Finally, Rochelle Walensky, director of the Centers for Disease Control and Prevention, again urged Americans not to let their guard down as the pandemic wears on, according to the Washington Post. During a White House briefing, Walensky said the agency’s most recent data shows the seven-day average of new cases is just under sixty two thousand cases per day, which she said marked a nearly twelve percent spike from the prior seven-day period. Walensky called this a critical moment in our fight against the pandemic and added; "We are so close, so very close, to getting back to the everyday activities we all miss so much. But we’re not quite there yet"

New York Legalizes Recreational Marijuana

Hallelujah! After years of stalled attempts, that New York State has legalized the use of recreational marijuana, the New York Times reports. Governor Andrew Cuomo signed the cannabis legislation yesterday, a day after the State Legislature passed the bill following hours of debate among lawmakers in Albany. New York became the fifteenth state to legalize the recreational use of cannabis, positioning itself to quickly become one of the largest markets of legal cannabis in the nation and one of the few states where legalization is directly tied to economic and racial equity.

The Times reports that forty percent of the tax revenue from pot sales will be steered to communities where Black and Latino people have been arrested on marijuana charges in disproportionate numbers. People convicted of marijuana-related offenses that are no longer criminalized will have their records automatically expunged. The law also seeks to allow people with past convictions to participate in the new legal market. Certain parts of the law went into effect immediately. Individuals are now allowed to possess up to three ounces of cannabis for recreational purposes or twenty four grams of concentrated forms of the drug, such as oils. New Yorkers are permitted to smoke cannabis in public wherever smoking tobacco is allowed. Smoking cannabis, however, is not permitted in schools, workplaces or inside a car.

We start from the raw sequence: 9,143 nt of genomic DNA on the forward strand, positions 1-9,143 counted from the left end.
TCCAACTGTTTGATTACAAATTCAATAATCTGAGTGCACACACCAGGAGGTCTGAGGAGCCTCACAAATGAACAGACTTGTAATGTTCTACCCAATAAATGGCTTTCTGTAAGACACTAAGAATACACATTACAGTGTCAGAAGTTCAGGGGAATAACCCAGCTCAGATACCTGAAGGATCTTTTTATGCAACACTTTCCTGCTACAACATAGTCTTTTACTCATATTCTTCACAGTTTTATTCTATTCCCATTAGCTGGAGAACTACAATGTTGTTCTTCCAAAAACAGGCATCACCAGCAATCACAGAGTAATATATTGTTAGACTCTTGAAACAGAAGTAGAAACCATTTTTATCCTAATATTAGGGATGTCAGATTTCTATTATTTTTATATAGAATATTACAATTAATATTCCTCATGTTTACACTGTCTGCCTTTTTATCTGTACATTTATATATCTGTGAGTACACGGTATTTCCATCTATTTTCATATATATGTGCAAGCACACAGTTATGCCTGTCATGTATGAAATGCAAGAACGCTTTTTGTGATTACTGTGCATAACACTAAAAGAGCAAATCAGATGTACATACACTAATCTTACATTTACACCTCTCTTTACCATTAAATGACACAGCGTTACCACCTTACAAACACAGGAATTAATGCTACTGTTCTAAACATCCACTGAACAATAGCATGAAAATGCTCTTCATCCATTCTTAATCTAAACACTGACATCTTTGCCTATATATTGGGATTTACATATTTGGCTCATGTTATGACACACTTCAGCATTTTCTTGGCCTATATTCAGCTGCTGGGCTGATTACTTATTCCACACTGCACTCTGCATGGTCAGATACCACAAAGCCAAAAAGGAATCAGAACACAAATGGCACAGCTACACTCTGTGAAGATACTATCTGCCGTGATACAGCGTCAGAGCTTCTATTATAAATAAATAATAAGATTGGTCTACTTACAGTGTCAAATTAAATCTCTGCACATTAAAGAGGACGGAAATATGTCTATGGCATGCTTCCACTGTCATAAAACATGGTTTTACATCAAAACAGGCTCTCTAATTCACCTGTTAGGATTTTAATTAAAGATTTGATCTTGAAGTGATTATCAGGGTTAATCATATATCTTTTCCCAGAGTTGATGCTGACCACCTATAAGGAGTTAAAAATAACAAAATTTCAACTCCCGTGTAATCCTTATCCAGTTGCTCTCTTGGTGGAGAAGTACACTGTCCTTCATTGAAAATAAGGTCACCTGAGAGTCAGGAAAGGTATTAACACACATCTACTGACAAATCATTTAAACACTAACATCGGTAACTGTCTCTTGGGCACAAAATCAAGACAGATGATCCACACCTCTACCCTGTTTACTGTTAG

Other changes will go into effect in the coming months when officials create a regulatory framework, the Times reports. People, for example, will eventually be able to have cannabis delivered to their homes, use cannabis products at lounge-like consumption sites and cultivate up to six plants at home for personal use. Dispensaries won’t open until more than a year from now. The recreational market is expected to eventually generate $350 million in yearly tax revenue. It’s a win-win-win.


Here’s an update from the Derek Chauvin trial, via the Washington Post. The third day of testimony in the trial of the former Minneapolis police officer brought more anguish from people who wished they could have kept George Floyd alive. For instance, store clerk Chris Martin said he thought Floyd didn’t know he was passing a counterfeit $20 bill. Tragedy upon tragedy.

The Guardian reports that two Capitol Police officers have filed a lawsuit against Donald Trump, saying he was responsible for physical and emotional injuries they suffered in the January 6th insurrection. James Blassingame, a seventeen-year veteran of the force, and Sidney Hemby, an eleven-year veteran, filed the lawsuit on Tuesday in US District Court for the District of Columbia. Each are seeking damages of at least $75,000. Good luck and godspeed.

The Pentagon yesterday scrapped restrictions on transgender troops imposed by the Trump administration, and unveiled new rules designed to end discrimination and provide medical care for those service members, according to NBC News. The Defense Department’s new policy will permit troops to serve openly under their self-identified gender and will offer access to medical treatments for gender transition. A return to fairness and decency at last.

A judge in Wyoming has sentenced a man to six months in prison for digging in a Yellowstone National Park cemetery in pursuit of a famous hidden treasure, the Associated Press reports. Rodrick Dow Craythorn, fifty two, of Syracuse, Utah, was seeking a treasure chest containing coins, gold and other valuables that art and antiquities dealer Forrest Fenn stashed in the Rocky Mountain backcountry. Fenn published a poem containing clues to where the treasure could be found. Craythorn said in a statement, "my obsession clouded my judgment." Happens to the best of us.